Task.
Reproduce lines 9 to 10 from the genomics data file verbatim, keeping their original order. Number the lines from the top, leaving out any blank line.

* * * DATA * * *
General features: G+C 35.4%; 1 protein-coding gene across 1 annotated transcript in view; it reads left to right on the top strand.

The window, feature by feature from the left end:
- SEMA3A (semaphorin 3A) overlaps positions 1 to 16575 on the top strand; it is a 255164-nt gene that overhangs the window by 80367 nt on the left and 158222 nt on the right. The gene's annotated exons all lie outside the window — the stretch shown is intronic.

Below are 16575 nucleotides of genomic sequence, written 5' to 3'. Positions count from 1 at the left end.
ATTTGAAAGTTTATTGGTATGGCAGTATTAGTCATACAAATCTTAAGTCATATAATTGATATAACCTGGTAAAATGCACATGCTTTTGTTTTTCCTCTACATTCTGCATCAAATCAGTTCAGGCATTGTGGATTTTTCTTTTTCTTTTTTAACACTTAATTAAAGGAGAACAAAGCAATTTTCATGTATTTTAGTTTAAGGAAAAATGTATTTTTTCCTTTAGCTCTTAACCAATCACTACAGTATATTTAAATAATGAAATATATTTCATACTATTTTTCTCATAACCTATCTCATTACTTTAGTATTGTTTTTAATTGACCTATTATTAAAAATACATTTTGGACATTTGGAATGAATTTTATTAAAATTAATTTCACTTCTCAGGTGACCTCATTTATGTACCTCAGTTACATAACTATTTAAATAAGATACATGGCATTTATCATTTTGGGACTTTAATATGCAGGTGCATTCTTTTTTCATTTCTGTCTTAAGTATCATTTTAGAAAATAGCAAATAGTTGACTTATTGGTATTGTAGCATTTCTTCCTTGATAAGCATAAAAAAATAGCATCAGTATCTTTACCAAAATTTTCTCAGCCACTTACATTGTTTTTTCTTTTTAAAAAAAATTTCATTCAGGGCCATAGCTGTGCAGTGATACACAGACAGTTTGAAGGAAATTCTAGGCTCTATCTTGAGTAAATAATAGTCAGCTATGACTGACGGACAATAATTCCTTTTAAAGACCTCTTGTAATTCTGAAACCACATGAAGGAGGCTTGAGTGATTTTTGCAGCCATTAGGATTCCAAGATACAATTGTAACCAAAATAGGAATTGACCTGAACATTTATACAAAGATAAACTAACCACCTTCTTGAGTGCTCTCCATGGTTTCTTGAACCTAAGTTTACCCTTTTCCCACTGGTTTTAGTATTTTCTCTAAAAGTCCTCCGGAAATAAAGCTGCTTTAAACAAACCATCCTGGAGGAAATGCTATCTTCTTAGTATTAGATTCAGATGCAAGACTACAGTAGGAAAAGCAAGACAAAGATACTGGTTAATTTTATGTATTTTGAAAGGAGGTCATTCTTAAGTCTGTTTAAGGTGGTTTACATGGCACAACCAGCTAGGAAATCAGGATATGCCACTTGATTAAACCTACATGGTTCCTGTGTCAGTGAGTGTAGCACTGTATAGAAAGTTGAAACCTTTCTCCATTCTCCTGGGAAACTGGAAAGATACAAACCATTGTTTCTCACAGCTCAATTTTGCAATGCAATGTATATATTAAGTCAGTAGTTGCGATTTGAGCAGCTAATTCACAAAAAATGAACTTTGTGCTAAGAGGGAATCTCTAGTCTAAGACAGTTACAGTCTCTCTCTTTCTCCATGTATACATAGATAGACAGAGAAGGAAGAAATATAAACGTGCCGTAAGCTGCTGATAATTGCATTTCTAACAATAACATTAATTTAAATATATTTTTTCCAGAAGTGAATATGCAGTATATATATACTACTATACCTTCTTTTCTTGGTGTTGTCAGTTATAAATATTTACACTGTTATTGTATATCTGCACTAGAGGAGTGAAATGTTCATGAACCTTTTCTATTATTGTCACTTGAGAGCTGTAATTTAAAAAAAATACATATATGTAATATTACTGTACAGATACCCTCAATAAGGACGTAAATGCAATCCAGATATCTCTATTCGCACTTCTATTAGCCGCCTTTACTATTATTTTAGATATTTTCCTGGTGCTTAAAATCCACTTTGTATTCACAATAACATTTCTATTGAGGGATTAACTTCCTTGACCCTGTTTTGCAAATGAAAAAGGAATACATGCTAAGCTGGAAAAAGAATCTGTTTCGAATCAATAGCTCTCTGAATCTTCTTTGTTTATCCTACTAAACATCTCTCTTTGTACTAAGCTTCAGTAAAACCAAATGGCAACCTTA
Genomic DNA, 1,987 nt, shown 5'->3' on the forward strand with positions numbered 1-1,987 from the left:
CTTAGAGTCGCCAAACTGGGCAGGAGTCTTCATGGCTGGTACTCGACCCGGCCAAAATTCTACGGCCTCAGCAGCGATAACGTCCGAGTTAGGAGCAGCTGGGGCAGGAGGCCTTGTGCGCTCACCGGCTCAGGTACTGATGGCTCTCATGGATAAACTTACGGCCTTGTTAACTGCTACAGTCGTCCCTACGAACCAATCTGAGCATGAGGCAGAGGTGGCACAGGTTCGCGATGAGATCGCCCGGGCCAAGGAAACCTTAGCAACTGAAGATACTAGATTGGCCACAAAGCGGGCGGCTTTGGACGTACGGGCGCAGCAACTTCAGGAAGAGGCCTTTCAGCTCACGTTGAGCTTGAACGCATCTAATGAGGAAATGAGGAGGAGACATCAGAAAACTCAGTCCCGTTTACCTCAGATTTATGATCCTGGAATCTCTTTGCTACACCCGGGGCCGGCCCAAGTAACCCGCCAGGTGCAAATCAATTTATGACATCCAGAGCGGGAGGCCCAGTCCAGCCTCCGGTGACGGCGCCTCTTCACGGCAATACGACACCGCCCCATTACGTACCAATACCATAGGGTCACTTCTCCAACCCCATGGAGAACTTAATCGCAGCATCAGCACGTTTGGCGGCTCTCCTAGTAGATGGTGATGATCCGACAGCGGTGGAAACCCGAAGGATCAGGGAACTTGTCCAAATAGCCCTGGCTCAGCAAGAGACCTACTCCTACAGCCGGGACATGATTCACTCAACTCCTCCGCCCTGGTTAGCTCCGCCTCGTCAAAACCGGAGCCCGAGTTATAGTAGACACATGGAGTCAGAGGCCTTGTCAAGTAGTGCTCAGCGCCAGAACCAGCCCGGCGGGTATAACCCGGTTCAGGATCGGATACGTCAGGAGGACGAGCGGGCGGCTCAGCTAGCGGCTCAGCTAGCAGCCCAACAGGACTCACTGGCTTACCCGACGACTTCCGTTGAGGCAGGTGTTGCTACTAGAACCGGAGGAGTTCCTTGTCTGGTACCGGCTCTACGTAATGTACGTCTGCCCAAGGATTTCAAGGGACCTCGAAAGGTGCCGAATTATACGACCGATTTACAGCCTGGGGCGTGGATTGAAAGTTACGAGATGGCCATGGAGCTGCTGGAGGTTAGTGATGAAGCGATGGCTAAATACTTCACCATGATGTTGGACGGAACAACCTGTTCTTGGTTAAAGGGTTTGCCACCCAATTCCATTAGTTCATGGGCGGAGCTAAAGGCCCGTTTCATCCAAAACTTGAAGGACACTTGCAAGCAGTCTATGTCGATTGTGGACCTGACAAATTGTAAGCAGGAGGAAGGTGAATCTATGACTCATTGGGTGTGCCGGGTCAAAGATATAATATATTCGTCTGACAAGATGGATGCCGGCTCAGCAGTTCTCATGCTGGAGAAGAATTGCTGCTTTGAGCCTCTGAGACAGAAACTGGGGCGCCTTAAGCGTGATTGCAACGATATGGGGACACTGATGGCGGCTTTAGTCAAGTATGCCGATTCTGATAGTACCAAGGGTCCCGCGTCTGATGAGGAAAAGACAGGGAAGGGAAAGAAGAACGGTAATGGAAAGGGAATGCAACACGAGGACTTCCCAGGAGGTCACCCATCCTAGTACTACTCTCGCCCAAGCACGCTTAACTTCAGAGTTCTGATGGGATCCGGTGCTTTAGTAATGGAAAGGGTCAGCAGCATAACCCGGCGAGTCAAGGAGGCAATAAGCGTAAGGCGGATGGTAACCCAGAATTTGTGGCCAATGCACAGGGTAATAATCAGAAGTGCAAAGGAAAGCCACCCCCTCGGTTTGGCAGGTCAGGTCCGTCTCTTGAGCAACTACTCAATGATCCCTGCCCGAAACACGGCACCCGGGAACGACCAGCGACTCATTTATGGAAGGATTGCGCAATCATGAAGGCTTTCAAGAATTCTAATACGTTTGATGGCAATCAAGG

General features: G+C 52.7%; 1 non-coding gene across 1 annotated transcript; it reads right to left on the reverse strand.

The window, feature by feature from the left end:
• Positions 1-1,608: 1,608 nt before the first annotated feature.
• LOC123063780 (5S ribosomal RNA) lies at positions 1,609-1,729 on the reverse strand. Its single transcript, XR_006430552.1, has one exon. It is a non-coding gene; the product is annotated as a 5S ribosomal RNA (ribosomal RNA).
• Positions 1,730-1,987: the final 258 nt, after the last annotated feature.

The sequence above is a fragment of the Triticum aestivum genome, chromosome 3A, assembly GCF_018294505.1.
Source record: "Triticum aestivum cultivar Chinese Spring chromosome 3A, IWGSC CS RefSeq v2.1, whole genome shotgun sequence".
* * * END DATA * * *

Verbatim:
The window, feature by feature from the left end:
• Positions 1-1,608: 1,608 nt before the first annotated feature.